EP3003504A1 - Improvements in rope access equipment - Google Patents

Improvements in rope access equipment

Info

Publication number
EP3003504A1
EP3003504A1 EP14806943.8A EP14806943A EP3003504A1 EP 3003504 A1 EP3003504 A1 EP 3003504A1 EP 14806943 A EP14806943 A EP 14806943A EP 3003504 A1 EP3003504 A1 EP 3003504A1
Authority
EP
European Patent Office
Prior art keywords
rope
braking
braking devices
braking device
person
Prior art date
Legal status (The legal status is an assumption and is not a legal conclusion. Google has not performed a legal analysis and makes no representation as to the accuracy of the status listed.)
Pending
Application number
EP14806943.8A
Other languages
German (de)
French (fr)
Other versions
EP3003504A4 (en
Inventor
Andrew ROGELJA
Original Assignee
Rogelja, Andrew
Priority date (The priority date is an assumption and is not a legal conclusion. Google has not performed a legal analysis and makes no representation as to the accuracy of the date listed.)
Filing date
Publication date
Priority to AU2013902070A priority Critical patent/AU2013902070A0/en
Application filed by Rogelja, Andrew filed Critical Rogelja, Andrew
Priority to PCT/AU2014/050063 priority patent/WO2014194381A1/en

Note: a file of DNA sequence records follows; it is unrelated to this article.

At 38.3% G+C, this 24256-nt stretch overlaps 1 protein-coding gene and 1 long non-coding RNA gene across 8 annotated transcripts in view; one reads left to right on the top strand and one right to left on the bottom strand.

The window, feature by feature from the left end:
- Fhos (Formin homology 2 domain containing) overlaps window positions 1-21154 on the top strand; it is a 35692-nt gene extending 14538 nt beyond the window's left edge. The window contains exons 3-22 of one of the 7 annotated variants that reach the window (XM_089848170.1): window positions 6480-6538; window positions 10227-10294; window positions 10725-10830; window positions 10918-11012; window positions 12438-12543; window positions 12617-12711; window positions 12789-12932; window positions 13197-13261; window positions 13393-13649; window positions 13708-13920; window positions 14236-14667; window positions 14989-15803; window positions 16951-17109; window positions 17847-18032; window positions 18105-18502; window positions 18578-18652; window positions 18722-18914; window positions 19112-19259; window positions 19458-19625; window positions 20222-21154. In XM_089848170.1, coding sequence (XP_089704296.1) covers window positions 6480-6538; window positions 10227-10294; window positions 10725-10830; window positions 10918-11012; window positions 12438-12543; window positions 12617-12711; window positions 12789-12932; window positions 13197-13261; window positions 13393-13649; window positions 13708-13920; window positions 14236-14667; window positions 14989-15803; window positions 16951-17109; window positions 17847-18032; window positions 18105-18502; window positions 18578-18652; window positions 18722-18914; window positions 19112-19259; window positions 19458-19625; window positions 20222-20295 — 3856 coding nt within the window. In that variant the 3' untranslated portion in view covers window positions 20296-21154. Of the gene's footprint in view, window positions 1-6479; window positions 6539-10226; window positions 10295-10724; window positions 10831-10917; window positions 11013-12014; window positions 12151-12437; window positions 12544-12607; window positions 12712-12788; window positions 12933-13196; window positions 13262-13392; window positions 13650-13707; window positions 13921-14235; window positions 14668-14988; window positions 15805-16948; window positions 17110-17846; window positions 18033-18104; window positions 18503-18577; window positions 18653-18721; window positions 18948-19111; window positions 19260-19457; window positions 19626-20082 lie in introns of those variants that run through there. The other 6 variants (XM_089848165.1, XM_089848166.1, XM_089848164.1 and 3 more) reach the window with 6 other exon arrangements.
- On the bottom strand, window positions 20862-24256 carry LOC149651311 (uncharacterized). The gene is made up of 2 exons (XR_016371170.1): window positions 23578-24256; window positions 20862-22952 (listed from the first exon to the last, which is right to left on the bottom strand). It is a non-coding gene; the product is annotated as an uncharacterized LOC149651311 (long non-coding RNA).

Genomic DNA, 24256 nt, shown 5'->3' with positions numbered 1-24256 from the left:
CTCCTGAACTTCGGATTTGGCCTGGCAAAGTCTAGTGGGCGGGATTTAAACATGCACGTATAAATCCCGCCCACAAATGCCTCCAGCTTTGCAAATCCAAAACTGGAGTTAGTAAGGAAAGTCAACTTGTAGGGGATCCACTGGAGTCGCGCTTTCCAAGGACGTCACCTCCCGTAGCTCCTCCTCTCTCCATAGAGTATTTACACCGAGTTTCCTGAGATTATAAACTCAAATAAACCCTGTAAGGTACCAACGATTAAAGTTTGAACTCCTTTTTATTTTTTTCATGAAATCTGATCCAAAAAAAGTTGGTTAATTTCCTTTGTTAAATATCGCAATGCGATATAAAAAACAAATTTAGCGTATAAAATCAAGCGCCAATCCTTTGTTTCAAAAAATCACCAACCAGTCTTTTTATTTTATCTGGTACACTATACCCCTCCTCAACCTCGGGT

Publication of EP3003504A1 publication Critical patent/EP3003504A1/en
Publication of EP3003504A4 publication Critical patent/EP3003504A4/en
Pending legal-status Critical Current

Links

Classifications

    • AHUMAN NECESSITIES
    • A62LIFE-SAVING; FIRE-FIGHTING
    • A62BDEVICES, APPARATUS OR METHODS FOR LIFE-SAVING
    • A62B1/00Devices for lowering persons from buildings or the like
    • A62B1/06Devices for lowering persons from buildings or the like by making use of rope-lowering devices
    • A62B1/14Devices for lowering persons from buildings or the like by making use of rope-lowering devices with brakes sliding on the rope
    • AHUMAN NECESSITIES
    • A62LIFE-SAVING; FIRE-FIGHTING
    • A62BDEVICES, APPARATUS OR METHODS FOR LIFE-SAVING
    • A62B35/00Safety belts or body harnesses; Similar equipment for limiting displacement of the human body, especially in case of sudden changes of motion
    • A62B35/0043Lifelines, lanyards, and anchors therefore
    • AHUMAN NECESSITIES
    • A62LIFE-SAVING; FIRE-FIGHTING
    • A62BDEVICES, APPARATUS OR METHODS FOR LIFE-SAVING
    • A62B35/00Safety belts or body harnesses; Similar equipment for limiting displacement of the human body, especially in case of sudden changes of motion
    • A62B35/0043Lifelines, lanyards, and anchors therefore
    • A62B35/0075Details of ropes or similar equipment, e.g. between the secured person and the lifeline or anchor